To be fair, they hinted at the “we have no idea” approach but fell short and pushed “fatigue” as the most common side effect of chemotherapy. I guess I don’t really blame them though- if they DID say “We have no clue”, a lot of patients would probably freak out, I get it. But don’t blow smoke up my arse, you know?

Here’s what the head bollocks infusion nurse said in the class- “If I were to ask all the patients I’ve had over the years what the main side effect of their chemotherapy was, the answer would OVERWHELMINGLY be fatigue.” She then proceeded to play down nausea and vomiting, “It’s not the bad old chemo that it used to be, we’ve come a long way. It’s no longer the norm, and we work very hard to avoid it. Fatigue will most likely be what you experience.”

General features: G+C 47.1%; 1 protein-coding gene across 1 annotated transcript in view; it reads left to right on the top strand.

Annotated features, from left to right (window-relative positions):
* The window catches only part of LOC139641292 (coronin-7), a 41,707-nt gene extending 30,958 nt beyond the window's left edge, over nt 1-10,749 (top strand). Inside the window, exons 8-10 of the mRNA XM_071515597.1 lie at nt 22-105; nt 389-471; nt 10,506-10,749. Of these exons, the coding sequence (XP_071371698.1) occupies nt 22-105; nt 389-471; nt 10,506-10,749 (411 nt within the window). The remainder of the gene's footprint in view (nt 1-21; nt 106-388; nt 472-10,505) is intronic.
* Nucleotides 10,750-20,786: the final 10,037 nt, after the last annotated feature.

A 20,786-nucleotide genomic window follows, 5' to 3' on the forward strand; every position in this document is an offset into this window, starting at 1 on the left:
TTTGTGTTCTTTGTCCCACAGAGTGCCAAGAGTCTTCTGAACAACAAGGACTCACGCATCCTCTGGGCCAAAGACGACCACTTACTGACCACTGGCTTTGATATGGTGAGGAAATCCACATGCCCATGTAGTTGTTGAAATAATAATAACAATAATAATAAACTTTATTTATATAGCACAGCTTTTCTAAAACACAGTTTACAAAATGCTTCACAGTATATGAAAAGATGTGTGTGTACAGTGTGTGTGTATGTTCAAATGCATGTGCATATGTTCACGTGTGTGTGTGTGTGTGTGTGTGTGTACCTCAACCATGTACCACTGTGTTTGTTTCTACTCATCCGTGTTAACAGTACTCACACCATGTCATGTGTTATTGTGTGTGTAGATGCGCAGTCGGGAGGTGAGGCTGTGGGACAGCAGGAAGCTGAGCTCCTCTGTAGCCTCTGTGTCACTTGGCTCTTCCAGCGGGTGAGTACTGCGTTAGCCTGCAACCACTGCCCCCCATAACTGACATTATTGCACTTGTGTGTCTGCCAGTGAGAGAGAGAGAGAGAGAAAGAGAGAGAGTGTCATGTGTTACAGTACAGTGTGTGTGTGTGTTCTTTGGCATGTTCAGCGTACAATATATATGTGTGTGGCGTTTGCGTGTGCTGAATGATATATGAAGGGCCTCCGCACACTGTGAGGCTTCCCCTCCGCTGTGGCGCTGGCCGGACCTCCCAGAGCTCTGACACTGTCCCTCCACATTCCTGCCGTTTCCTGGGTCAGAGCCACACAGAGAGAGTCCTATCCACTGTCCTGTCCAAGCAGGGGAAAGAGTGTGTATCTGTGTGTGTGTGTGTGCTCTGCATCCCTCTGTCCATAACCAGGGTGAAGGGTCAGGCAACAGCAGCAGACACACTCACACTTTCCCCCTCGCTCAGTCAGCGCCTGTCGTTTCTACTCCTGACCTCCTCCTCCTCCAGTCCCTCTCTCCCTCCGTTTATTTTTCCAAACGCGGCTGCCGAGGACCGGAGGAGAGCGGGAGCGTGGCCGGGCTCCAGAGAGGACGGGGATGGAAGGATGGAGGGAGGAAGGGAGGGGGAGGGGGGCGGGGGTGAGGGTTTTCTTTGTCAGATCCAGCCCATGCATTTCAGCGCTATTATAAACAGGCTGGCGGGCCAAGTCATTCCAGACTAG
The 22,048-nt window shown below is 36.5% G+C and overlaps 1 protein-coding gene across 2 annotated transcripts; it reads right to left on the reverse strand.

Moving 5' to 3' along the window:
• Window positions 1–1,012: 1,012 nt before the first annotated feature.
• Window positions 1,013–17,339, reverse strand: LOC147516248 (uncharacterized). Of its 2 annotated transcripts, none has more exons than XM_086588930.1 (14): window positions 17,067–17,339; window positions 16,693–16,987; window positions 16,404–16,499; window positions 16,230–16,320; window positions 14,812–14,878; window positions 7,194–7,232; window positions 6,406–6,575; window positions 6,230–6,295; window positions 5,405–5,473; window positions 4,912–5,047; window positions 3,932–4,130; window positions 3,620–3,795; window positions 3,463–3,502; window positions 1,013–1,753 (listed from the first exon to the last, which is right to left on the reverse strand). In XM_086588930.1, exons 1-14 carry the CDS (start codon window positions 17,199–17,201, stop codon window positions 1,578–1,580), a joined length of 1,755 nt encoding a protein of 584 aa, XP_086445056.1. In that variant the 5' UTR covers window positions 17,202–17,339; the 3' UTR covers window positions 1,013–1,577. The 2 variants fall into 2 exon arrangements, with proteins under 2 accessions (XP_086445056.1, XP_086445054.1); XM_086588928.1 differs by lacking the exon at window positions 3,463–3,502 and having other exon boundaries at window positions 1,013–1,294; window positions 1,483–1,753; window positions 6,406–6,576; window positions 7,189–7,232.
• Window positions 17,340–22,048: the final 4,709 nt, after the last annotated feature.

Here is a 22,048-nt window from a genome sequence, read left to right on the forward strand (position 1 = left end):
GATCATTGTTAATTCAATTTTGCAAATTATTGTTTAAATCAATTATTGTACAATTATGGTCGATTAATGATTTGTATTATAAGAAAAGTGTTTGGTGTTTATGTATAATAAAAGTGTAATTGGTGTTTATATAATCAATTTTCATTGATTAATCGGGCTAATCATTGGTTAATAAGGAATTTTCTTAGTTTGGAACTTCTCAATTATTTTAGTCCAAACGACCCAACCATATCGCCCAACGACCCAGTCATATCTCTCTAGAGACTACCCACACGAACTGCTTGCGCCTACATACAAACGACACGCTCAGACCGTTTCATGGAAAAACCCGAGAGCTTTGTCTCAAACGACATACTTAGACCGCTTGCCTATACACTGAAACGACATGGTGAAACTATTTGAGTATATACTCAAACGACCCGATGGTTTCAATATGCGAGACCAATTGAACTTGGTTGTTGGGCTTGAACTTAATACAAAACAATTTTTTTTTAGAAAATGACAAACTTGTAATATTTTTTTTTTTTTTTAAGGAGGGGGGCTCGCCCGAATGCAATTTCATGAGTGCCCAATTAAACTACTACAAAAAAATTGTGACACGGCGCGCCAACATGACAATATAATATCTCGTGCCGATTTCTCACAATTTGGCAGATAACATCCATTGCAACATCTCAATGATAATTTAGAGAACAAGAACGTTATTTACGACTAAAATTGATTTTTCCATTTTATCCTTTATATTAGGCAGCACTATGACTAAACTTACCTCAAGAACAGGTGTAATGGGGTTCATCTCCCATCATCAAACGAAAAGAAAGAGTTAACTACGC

Again- HAHAHAHAHA. I dream of lovely, gentle fatigue in all it’s “taking a nap” glory! Guess what? I’ve had no fatigue. In fact, I’ve more often been jacked and tweeking on the 10 bajillion mgs. of steroids they’ve given me. Fatigue?! Last time I checked, meth doesn’t make you sleepy. Guess what else? I’ve vomited more in the last 50 days than in my teens and twenties combined. That’s a lot of Boone’s Farm and Jaegermeister hangovers, people.

Three chemo infusions, three different reactions, same drugs each time.

First time- vomit all night on the day of infusion.

Second time- no vomiting, nausea for 5 days. Please note that I just wrote “no vomiting”.